Santa Barbara City Councilwomen Helene Schneider and Iya Falcone will face off as the primary contenders to replace Marty Blum as mayor of Santa Barbara in this November’s election.

Both candidates are Democrats who cite their experiences on the Santa Barbara City Council as a key qualification for the position of mayor. While the two, as Democrats and allies on the council, are running on similar platforms, there are some key differences.

Before becoming a member of the city council seven years ago, Falcone worked as a crisis counselor and as a teacher for special needs children. Schneider, who has been on the council for five years, formerly worked with groups for affordable city housing, served as the Director of Human Resources for Planned Parenthood and contributed to various other nonprofit agencies.

Schneider said she believes that her work with nonprofits and other social organizations gives her a necessary connection between the government and social groups.

“More and more, especially during tight economic times, I’ve come to realize that city government can’t do everything,” Schneider said. “But city government can give a leader connections to other public agencies, with private agencies, and nonprofit and community leaders to make stronger connections.”

“[We need to] create a stronger connection between city hall and neighborhoods and the nonprofit and business community,” she continued. “[We need a] stronger city, a more environmentally friendly city and a safer city.”

Falcone has called her approach to the election “getting back to basics,” and plans to address vital issues such as infrastructure and safety before any side projects.

“‘Back to basics’ means doing what you need to do before you do what you want to do,” Falcone’s campaign manager, Chris Marquart said. “It means focusing on public safety, public infrastructure, and the environment and not letting pet projects get in the way.”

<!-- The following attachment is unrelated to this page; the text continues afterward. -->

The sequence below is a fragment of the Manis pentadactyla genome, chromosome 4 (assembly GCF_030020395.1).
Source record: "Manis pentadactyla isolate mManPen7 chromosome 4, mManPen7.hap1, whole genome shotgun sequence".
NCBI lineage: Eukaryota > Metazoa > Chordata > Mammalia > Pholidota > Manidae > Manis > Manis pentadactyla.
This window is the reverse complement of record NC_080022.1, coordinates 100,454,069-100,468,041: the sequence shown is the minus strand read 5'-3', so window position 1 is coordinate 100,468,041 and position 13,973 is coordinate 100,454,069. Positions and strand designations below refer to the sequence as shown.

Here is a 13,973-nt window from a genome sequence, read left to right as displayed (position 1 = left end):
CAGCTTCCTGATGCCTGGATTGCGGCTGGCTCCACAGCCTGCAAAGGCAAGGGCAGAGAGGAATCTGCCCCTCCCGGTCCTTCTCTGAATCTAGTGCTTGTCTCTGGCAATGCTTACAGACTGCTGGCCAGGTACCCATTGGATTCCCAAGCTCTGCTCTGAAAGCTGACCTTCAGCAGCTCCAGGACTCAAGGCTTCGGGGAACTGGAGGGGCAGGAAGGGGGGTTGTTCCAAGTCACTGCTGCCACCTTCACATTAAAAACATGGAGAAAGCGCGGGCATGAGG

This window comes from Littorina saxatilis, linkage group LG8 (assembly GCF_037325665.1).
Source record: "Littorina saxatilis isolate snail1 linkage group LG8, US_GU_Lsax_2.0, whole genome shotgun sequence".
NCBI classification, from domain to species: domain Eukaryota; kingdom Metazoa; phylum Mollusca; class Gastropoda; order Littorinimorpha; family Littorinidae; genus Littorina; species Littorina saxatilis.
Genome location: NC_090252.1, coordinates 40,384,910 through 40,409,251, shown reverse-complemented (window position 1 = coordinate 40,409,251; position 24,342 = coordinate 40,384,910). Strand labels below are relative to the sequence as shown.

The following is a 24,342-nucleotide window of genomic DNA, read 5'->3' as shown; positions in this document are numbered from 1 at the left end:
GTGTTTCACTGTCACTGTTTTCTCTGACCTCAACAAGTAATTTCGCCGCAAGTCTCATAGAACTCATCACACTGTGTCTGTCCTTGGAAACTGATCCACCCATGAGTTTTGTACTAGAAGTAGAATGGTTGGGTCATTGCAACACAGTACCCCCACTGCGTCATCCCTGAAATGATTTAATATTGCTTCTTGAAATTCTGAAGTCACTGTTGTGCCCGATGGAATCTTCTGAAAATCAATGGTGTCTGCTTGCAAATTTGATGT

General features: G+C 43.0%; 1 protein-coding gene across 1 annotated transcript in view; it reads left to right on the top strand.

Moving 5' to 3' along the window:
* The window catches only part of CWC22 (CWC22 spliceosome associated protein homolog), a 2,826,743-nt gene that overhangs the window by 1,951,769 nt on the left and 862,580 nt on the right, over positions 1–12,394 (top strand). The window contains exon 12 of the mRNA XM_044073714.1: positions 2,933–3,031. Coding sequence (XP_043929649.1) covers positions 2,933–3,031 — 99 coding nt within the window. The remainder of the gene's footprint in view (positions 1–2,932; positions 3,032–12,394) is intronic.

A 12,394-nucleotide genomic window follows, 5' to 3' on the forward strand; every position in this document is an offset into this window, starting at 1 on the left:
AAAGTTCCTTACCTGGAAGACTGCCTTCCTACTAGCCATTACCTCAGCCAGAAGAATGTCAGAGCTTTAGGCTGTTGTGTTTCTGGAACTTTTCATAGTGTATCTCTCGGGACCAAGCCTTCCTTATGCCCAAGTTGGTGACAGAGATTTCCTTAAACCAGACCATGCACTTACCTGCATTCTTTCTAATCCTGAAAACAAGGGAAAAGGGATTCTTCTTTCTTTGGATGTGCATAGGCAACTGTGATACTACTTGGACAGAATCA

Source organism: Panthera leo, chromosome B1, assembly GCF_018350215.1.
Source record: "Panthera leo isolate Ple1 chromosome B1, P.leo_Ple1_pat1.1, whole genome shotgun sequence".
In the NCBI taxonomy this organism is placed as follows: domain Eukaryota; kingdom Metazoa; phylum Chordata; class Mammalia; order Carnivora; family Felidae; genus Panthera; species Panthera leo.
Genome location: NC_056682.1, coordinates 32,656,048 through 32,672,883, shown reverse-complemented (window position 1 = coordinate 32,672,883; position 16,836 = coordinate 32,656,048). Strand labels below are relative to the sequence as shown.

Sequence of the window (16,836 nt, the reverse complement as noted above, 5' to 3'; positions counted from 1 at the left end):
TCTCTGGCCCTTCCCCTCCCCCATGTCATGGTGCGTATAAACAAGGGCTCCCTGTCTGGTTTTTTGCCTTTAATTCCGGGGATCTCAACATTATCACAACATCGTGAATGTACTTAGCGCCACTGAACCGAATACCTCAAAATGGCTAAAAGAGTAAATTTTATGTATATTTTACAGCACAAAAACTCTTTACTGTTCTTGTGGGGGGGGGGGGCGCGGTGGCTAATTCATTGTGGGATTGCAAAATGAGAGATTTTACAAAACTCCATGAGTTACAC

In light of the current economic situation, both candidates have acknowledged that finances will be an important factor in determining which projects get priority.

“The budget is actually, to me, a moral document,” Schneider said. “How you put things on paper tells you where your priorities are. [I am concerned with] how you ensure that services remain intact as much as possible while remaining as efficient as we can.”

The candidates agree that youth and gang violence prevention and safety will be among the key issues in the upcoming election. However, they differ in their views towards environmental protection.

In the recent council deliberation about the Veronica Meadows project – a housing development plan that is considered by environmentalists to be too extreme for the sensitive ecological area on which the houses will be built – Falcone voted in favor of the project while Schneider, along with councilmemeber Das Williams, voted against it.

Partially because of this incident, Scheinder claims to be the more environmentally friendly candidate.

“I’ve been considered more of the environmental candidate,” she said.

However, Falcone contends that she has also worked, in different ways, to aid the environment.

“[I have been involved in] dialogue revolving around housing, alternative transportation, air quality, water quality and trash disposal, to name a few areas of mutual interest,” Falcone said.

With a number of colorful candidates with differing leadership styles and backgrounds on the ballot, Falcone believes that this November’s race will be an interesting one.

“I expect this to be a spirited and competitive race that features a variety of different voices and approaches to leadership,” she said.

Whatever the outcome, Schneider said she hopes that this race will result in an effective and strong leader.

“Santa Barbara is a special place. I want it to stay a special place,” Schneider said.